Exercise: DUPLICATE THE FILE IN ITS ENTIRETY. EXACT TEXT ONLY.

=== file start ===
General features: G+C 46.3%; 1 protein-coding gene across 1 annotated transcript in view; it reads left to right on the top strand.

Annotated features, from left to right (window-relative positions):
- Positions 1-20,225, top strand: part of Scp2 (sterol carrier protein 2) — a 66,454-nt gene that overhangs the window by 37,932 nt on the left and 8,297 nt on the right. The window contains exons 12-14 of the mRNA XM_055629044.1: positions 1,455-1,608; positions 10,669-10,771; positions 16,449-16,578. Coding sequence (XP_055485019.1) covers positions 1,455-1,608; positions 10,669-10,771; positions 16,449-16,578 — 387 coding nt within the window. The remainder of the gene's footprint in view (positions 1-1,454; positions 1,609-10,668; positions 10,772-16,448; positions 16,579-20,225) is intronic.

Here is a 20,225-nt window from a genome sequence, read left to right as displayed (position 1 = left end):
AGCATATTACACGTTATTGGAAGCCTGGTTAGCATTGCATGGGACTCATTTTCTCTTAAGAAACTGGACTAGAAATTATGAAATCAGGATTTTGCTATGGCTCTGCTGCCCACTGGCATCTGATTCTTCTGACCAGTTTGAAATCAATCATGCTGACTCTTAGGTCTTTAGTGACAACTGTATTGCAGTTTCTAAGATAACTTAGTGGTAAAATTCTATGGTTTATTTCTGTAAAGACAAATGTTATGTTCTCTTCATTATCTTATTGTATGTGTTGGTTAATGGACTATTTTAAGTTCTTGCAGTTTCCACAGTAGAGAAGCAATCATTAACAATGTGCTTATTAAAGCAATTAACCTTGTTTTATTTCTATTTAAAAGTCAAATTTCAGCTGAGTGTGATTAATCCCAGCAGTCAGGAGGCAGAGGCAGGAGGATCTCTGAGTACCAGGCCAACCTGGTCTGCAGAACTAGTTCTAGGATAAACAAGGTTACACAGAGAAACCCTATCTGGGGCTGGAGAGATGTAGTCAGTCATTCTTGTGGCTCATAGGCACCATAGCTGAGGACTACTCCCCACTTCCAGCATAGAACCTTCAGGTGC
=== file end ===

General features: G+C 46.3%; 1 protein-coding gene across 1 annotated transcript in view; it reads left to right on the top strand.

Annotated features, from left to right (window-relative positions):
- Positions 1-20,225, top strand: part of Scp2 (sterol carrier protein 2) — a 66,454-nt gene that overhangs the window by 37,932 nt on the left and 8,297 nt on the right. The window contains exons 12-14 of the mRNA XM_055629044.1: positions 1,455-1,608; positions 10,669-10,771; positions 16,449-16,578. Coding sequence (XP_055485019.1) covers positions 1,455-1,608; positions 10,669-10,771; positions 16,449-16,578 — 387 coding nt within the window. The remainder of the gene's footprint in view (positions 1-1,454; positions 1,609-10,668; positions 10,772-16,448; positions 16,579-20,225) is intronic.

Here is a 20,225-nt window from a genome sequence, read left to right as displayed (position 1 = left end):
AGCATATTACACGTTATTGGAAGCCTGGTTAGCATTGCATGGGACTCATTTTCTCTTAAGAAACTGGACTAGAAATTATGAAATCAGGATTTTGCTATGGCTCTGCTGCCCACTGGCATCTGATTCTTCTGACCAGTTTGAAATCAATCATGCTGACTCTTAGGTCTTTAGTGACAACTGTATTGCAGTTTCTAAGATAACTTAGTGGTAAAATTCTATGGTTTATTTCTGTAAAGACAAATGTTATGTTCTCTTCATTATCTTATTGTATGTGTTGGTTAATGGACTATTTTAAGTTCTTGCAGTTTCCACAGTAGAGAAGCAATCATTAACAATGTGCTTATTAAAGCAATTAACCTTGTTTTATTTCTATTTAAAAGTCAAATTTCAGCTGAGTGTGATTAATCCCAGCAGTCAGGAGGCAGAGGCAGGAGGATCTCTGAGTACCAGGCCAACCTGGTCTGCAGAACTAGTTCTAGGATAAACAAGGTTACACAGAGAAACCCTATCTGGGGCTGGAGAGATGTAGTCAGTCATTCTTGTGGCTCATAGGCACCATAGCTGAGGACTACTCCCCACTTCCAGCATAGAACCTTCAGGTGC